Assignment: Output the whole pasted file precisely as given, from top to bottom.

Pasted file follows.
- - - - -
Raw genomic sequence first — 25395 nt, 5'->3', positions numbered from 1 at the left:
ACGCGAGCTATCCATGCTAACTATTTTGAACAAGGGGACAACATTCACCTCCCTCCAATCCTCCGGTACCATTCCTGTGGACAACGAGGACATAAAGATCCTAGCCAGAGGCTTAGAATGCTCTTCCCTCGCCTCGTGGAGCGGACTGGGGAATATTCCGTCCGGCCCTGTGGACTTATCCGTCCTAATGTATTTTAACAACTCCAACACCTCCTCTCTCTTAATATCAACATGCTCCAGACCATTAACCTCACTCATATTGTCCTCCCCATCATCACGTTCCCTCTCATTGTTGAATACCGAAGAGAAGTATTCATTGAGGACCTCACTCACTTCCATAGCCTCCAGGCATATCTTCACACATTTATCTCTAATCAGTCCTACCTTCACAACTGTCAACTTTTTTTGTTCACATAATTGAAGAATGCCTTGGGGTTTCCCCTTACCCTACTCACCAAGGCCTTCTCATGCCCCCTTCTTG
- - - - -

Raw genomic sequence first — 25395 nt, 5'->3', positions numbered from 1 at the left:
ACGCGAGCTATCCATGCTAACTATTTTGAACAAGGGGACAACATTCACCTCCCTCCAATCCTCCGGTACCATTCCTGTGGACAACGAGGACATAAAGATCCTAGCCAGAGGCTTAGAATGCTCTTCCCTCGCCTCGTGGAGCGGACTGGGGAATATTCCGTCCGGCCCTGTGGACTTATCCGTCCTAATGTATTTTAACAACTCCAACACCTCCTCTCTCTTAATATCAACATGCTCCAGACCATTAACCTCACTCATATTGTCCTCCCCATCATCACGTTCCCTCTCATTGTTGAATACCGAAGAGAAGTATTCATTGAGGACCTCACTCACTTCCATAGCCTCCAGGCATATCTTCACACATTTATCTCTAATCAGTCCTACCTTCACAACTGTCAACTTTTTTTGTTCACATAATTGAAGAATGCCTTGGGGTTTCCCCTTACCCTACTCACCAAGGCCTTCTCATGCCCCCTTCTTG